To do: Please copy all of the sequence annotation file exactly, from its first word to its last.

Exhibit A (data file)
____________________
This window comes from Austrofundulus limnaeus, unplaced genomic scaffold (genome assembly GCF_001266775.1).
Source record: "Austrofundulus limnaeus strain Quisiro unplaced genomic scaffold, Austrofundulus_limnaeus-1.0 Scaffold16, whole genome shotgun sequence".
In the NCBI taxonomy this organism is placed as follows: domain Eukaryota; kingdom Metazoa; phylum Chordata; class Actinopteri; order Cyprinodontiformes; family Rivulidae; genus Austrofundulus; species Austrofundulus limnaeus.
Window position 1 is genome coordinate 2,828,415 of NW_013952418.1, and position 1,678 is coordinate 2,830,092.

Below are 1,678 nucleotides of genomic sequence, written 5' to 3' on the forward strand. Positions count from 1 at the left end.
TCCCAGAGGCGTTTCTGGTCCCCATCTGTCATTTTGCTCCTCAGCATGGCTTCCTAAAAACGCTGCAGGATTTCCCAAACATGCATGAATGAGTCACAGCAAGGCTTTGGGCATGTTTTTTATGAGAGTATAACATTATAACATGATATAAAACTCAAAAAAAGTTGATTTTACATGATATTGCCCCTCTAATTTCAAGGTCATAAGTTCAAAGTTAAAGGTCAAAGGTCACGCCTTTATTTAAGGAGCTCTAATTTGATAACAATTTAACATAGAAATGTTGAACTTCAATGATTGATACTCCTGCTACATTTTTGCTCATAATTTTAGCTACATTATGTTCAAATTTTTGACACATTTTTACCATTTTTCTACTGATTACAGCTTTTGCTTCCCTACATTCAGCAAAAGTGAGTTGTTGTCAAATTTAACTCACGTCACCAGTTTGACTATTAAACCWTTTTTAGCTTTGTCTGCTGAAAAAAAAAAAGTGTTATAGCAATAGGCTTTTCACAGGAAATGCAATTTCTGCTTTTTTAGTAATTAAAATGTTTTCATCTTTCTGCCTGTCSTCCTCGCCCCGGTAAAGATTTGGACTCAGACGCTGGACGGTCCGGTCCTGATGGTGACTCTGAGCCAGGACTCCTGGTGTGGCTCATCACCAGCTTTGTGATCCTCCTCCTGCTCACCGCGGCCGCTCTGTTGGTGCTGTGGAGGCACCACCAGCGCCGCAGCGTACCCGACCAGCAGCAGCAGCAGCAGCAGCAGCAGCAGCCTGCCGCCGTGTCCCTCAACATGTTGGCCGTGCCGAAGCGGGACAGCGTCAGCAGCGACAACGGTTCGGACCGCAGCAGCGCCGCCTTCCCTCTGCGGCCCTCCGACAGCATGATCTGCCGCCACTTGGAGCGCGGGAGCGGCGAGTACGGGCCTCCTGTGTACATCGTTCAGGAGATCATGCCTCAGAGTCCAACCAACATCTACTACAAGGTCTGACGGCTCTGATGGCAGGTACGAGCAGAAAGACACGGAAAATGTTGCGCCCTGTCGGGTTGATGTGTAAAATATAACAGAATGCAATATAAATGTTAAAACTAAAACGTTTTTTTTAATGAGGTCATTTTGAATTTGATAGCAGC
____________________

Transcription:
This window comes from Austrofundulus limnaeus, unplaced genomic scaffold (genome assembly GCF_001266775.1).
Source record: "Austrofundulus limnaeus strain Quisiro unplaced genomic scaffold, Austrofundulus_limnaeus-1.0 Scaffold16, whole genome shotgun sequence".
In the NCBI taxonomy this organism is placed as follows: domain Eukaryota; kingdom Metazoa; phylum Chordata; class Actinopteri; order Cyprinodontiformes; family Rivulidae; genus Austrofundulus; species Austrofundulus limnaeus.
Window position 1 is genome coordinate 2,828,415 of NW_013952418.1, and position 1,678 is coordinate 2,830,092.

Below are 1,678 nucleotides of genomic sequence, written 5' to 3' on the forward strand. Positions count from 1 at the left end.
TCCCAGAGGCGTTTCTGGTCCCCATCTGTCATTTTGCTCCTCAGCATGGCTTCCTAAAAACGCTGCAGGATTTCCCAAACATGCATGAATGAGTCACAGCAAGGCTTTGGGCATGTTTTTTATGAGAGTATAACATTATAACATGATATAAAACTCAAAAAAAGTTGATTTTACATGATATTGCCCCTCTAATTTCAAGGTCATAAGTTCAAAGTTAAAGGTCAAAGGTCACGCCTTTATTTAAGGAGCTCTAATTTGATAACAATTTAACATAGAAATGTTGAACTTCAATGATTGATACTCCTGCTACATTTTTGCTCATAATTTTAGCTACATTATGTTCAAATTTTTGACACATTTTTACCATTTTTCTACTGATTACAGCTTTTGCTTCCCTACATTCAGCAAAAGTGAGTTGTTGTCAAATTTAACTCACGTCACCAGTTTGACTATTAAACCWTTTTTAGCTTTGTCTGCTGAAAAAAAAAAAGTGTTATAGCAATAGGCTTTTCACAGGAAATGCAATTTCTGCTTTTTTAGTAATTAAAATGTTTTCATCTTTCTGCCTGTCSTCCTCGCCCCGGTAAAGATTTGGACTCAGACGCTGGACGGTCCGGTCCTGATGGTGACTCTGAGCCAGGACTCCTGGTGTGGCTCATCACCAGCTTTGTGATCCTCCTCCTGCTCACCGCGGCCGCTCTGTTGGTGCTGTGGAGGCACCACCAGCGCCGCAGCGTACCCGACCAGCAGCAGCAGCAGCAGCAGCAGCAGCAGCCTGCCGCCGTGTCCCTCAACATGTTGGCCGTGCCGAAGCGGGACAGCGTCAGCAGCGACAACGGTTCGGACCGCAGCAGCGCCGCCTTCCCTCTGCGGCCCTCCGACAGCATGATCTGCCGCCACTTGGAGCGCGGGAGCGGCGAGTACGGGCCTCCTGTGTACATCGTTCAGGAGATCATGCCTCAGAGTCCAACCAACATCTACTACAAGGTCTGACGGCTCTGATGGCAGGTACGAGCAGAAAGACACGGAAAATGTTGCGCCCTGTCGGGTTGATGTGTAAAATATAACAGAATGCAATATAAATGTTAAAACTAAAACGTTTTTTTTAATGAGGTCATTTTGAATTTGATAGCAGC